Marcel Kittel has expressed his "disappointment" after a crash forced him out of the Tour de France on stage 17, and ended his chances of winning a maiden green jersey.
The Quick-Step Floors rider crashed in the first 20km of the savage mountain stage in the Alps and suffered abrasions to his back and a swollen hip. The German was unable to continue and abandoned soon after.
The 29-year-old, who won five stages during this edition of the Tour to take his career record to 14, was downcast when speaking to the media after the finish in Serre-Chevalier.
"I can say I’m very disappointed," he said. "I don’t know how to describe my feelings at the moment.
"To go home with five stage victories is an exceptional result but to go home after a crash and without arriving in Paris is a disappointment.
"So I will take some time to recover and I’m sure the ride and joy of the success we had here will be more than the disappointment."
Catch up on the highlights of stage 17
Kittel had been struggling with minor illness in the past few days, and believes that had he not crashed, he would have been able to ride to the finish.
But the crash compounded his already fragile condition and meant that continuing proved beyond reach. "I think I had a fair chance at least [if he wasn't ill] but it would have been a tough day anyway, so to be in the grupetto was possible but with the crash, that extra percentage you lose again.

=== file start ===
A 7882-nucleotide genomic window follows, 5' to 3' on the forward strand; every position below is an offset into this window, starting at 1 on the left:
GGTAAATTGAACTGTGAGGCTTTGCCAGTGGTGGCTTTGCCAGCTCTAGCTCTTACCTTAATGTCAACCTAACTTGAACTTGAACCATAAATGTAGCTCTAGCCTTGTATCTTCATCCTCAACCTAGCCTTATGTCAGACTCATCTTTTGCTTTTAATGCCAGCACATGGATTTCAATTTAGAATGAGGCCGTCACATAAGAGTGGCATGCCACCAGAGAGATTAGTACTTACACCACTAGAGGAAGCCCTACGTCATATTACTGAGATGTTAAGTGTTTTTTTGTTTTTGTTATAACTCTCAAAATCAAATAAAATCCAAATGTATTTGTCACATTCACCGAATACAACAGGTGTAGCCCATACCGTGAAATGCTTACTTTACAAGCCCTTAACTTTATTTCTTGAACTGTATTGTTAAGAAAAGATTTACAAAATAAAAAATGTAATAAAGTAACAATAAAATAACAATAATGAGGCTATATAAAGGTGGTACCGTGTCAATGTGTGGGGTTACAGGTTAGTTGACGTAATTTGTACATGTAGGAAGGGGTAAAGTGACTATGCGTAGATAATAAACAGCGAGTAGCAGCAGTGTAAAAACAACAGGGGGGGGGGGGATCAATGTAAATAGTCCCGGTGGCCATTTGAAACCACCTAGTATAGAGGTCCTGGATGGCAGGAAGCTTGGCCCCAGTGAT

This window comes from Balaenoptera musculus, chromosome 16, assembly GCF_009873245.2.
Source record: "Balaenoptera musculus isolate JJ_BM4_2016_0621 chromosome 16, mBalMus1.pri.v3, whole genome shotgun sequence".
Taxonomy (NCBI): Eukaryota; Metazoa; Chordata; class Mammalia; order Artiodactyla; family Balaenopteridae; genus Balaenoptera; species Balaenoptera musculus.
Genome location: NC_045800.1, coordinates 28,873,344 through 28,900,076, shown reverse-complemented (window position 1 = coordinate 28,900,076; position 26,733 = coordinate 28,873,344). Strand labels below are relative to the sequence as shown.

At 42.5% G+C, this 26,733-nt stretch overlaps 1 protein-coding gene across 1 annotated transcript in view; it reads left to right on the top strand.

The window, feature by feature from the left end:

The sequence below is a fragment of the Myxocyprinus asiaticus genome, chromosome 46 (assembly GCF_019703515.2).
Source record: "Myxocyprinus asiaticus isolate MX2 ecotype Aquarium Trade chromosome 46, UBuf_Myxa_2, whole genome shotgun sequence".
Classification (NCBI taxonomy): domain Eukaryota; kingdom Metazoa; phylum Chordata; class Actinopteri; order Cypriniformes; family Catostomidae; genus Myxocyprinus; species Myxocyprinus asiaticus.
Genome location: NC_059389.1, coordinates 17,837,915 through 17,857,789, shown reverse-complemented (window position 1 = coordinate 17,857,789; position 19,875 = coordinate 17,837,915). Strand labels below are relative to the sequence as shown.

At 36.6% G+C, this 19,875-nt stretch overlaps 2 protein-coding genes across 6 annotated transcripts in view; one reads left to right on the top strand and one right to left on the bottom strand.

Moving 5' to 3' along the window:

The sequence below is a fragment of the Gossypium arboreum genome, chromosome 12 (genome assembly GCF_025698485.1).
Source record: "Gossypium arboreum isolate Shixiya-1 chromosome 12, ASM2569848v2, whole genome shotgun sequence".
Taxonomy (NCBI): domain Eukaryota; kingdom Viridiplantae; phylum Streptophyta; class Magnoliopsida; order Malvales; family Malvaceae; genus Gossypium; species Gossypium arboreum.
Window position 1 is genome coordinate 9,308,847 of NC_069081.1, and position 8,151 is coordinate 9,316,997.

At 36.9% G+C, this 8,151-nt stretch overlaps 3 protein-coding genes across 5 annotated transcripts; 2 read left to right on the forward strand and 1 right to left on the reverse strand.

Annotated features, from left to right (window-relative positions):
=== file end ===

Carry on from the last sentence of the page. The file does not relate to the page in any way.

"I couldn’t do anything," he said of the race-ending crash. "I just fell and woke up on the road again and tried to get back on the bike as quickly as possible.
"I was more or less lucky with my injuries. I lost quite a lot of skin on my back and my hip was swollen, plus pedalling was quite painful from the crash. I think, well I hope, nothing is broken"
Asked by Cycling Weekly if he felt he would have won the green jersey from Michael Matthews (Team Sunweb), he refused to answer. Matthews is now in the lead of the maillot verte points classification.
Preferring to reflect on his success this July, he added: "There are five personal highlights. I think those stage wins are a very positive things, as well as the success that we celebrate as a team."
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Chris first started writing for Cycling Weekly in 2013 on work experience and has since become a regular name in the magazine and on the website. Reporting from races, long interviews with riders from the peloton and riding features drive his love of writing about all things two wheels.
Probably a bit too obsessed with mountains, he was previously found playing and guiding in the Canadian Rockies, and now mostly lives in the Val d’Aran in the Spanish Pyrenees where he’s a ski instructor in the winter and cycling guide in the summer. He almost certainly holds the record for the most number of interviews conducted from snowy mountains.
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